Wholly Cinema Exclusive Interview with “Tales From The Winnipeg Film Group” filmmakers Dave Barber and Kevin Nikkel

Blog post by Ross Munro for Wholly Cinema.

All those unrelenting Winnipeg winters mixed with copious amounts of Tim Horton’s coffee was bound to unleash some kind of subversive and darkly stylized filmmaking- and that’s exactly what happened with the advent of the extremely influential DIY band of moviemakers straight outta the prairies known as the Winnipeg Film Group.

Having myself been a member back in the late 1980’s in my hockey-loving hometown, I fondly remember those heady days like they were yesterday: all night editing orgies, dancing naked in a field while your film was being negative cut…wait- maybe I’m getting a little fuzzy with my memories after all…

But now you don’t have to remember because filmmakers Dave Barber and Kevin Nikkel, who were nice enough to chat with us here at Wholly Cinema, have made a cool and comprehensive documentary about everything you’ve always wanted to know about the history of this cinematic enclave called “Tales From The Winnipeg Film Group”. Enjoy!

Wholly Cinema: What inspired you to make this doc? 

Dave Barber: It is an amazing story because there is so much history and Winnipeg has such fantastic independent filmmakers. They make great work on little money. I know because I have worked here since 1983 and I know the history very well and all the crazy things that have gone on…Many people have talked about making this film for years and I now understand why they never tackled it. It is a daunting, complex story because you are dealing with 40 years of history with a huge number of films and filmmakers and staff turnover…so it’s like… where do you begin?…Kevin and I talked about the idea  but when MTS Stories on Demand (a documentary commissioning program of Bell Media led by Cam Bennett) gave us the production money that was the real spark and the film had to be made. We owe Cam a lot.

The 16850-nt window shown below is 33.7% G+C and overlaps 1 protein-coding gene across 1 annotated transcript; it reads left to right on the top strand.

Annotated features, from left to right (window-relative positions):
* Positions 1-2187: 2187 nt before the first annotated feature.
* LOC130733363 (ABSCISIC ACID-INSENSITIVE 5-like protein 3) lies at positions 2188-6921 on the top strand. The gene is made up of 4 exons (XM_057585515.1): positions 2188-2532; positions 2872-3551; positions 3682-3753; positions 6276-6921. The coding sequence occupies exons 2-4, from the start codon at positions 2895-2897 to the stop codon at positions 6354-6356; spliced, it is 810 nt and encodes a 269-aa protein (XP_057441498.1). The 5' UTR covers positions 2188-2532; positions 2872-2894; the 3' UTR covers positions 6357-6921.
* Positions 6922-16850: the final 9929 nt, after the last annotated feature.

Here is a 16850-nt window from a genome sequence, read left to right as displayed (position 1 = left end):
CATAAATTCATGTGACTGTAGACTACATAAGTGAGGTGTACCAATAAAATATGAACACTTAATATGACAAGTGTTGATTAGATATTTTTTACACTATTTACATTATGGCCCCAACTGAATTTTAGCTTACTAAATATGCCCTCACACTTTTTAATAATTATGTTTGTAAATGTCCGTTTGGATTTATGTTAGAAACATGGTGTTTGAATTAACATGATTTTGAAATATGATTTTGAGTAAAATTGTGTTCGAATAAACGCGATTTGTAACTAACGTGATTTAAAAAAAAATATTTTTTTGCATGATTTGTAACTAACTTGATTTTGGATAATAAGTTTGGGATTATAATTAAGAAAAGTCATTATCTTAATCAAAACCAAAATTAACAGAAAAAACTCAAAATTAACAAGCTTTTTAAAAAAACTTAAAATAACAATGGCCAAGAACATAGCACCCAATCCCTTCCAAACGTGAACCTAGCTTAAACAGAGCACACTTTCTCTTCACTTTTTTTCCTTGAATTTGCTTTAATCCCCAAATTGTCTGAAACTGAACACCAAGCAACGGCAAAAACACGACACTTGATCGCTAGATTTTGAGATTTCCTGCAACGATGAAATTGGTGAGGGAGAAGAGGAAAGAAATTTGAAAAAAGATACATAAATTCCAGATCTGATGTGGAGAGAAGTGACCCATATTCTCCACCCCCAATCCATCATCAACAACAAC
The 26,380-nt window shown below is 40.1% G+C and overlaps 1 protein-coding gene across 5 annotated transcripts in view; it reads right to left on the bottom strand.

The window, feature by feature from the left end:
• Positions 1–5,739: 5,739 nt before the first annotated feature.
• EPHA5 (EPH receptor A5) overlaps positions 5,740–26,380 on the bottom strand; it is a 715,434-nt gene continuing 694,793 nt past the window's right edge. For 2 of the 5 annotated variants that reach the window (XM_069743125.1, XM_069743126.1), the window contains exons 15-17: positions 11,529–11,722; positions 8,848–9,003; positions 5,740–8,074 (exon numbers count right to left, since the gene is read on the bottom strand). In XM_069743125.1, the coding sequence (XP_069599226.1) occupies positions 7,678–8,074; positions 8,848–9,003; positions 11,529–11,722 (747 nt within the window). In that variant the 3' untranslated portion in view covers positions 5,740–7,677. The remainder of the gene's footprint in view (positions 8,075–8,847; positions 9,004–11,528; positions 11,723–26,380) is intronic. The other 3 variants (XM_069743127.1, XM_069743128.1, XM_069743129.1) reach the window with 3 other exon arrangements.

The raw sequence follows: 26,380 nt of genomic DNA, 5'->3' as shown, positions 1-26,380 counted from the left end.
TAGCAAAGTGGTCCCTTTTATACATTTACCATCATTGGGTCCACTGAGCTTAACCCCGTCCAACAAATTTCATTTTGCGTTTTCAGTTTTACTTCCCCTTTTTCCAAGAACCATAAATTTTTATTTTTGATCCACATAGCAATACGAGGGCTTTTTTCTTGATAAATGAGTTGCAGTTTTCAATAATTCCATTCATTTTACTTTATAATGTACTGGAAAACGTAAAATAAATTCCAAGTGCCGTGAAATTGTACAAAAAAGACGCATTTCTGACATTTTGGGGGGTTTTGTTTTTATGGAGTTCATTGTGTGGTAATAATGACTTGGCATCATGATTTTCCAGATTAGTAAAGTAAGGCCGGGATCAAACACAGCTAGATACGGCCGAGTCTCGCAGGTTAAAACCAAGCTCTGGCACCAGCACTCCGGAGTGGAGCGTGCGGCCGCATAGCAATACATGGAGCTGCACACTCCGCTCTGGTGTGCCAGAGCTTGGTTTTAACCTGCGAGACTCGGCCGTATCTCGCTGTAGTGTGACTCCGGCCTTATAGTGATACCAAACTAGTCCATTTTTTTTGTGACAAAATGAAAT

Kevin Nikkel: I think one of the big reasons was the rich history of independent filmmaking the last several decades and the reality that the founding members were getting older.  Their stories needed to be captured before they disappear. We knew it was a great story.


WC: What is it about Winnipeg that produces so many filmmakers with such a unique vision?

Dave: It has a very strong arts community full of creative artists in all fields – film and video, photography, visual art, music with very supportive arts funding from government arts councils which is much harder to find in some provinces. It is a long, barren, isolating winter with not much to do and people are forced to go into their imagination for ideas so the ideas that come out of that are imaginative. And filmmakers are inspired by all the great filmmakers who have created work out of Winnipeg. I remember when I first saw the early films of John Paizs and “Crime Wave” I thought you don’t need to be attached to a large studio to make great work…You just need to care about what is in the frame of your camera and that is open to anyone’s imagination.

Kevin: As the film explores, it is a rich intersection of factors. The isolation and distance from major centres like Toronto. The close community that allows for collaboration. Available resources through the artist run-centres. Fierce spirit of DIY creativity. Those are some reasons.

Dave Barber and Kevin Nikkel by Winnipeg sign Photo by Leif Norman
                            Filmmakers Dave Barber and Kevin Nikkel of the new documentary                   “Tales From The Winnipeg Film Group”  Photo by Leif Norman

CW: What was the most challenging aspect of making the film?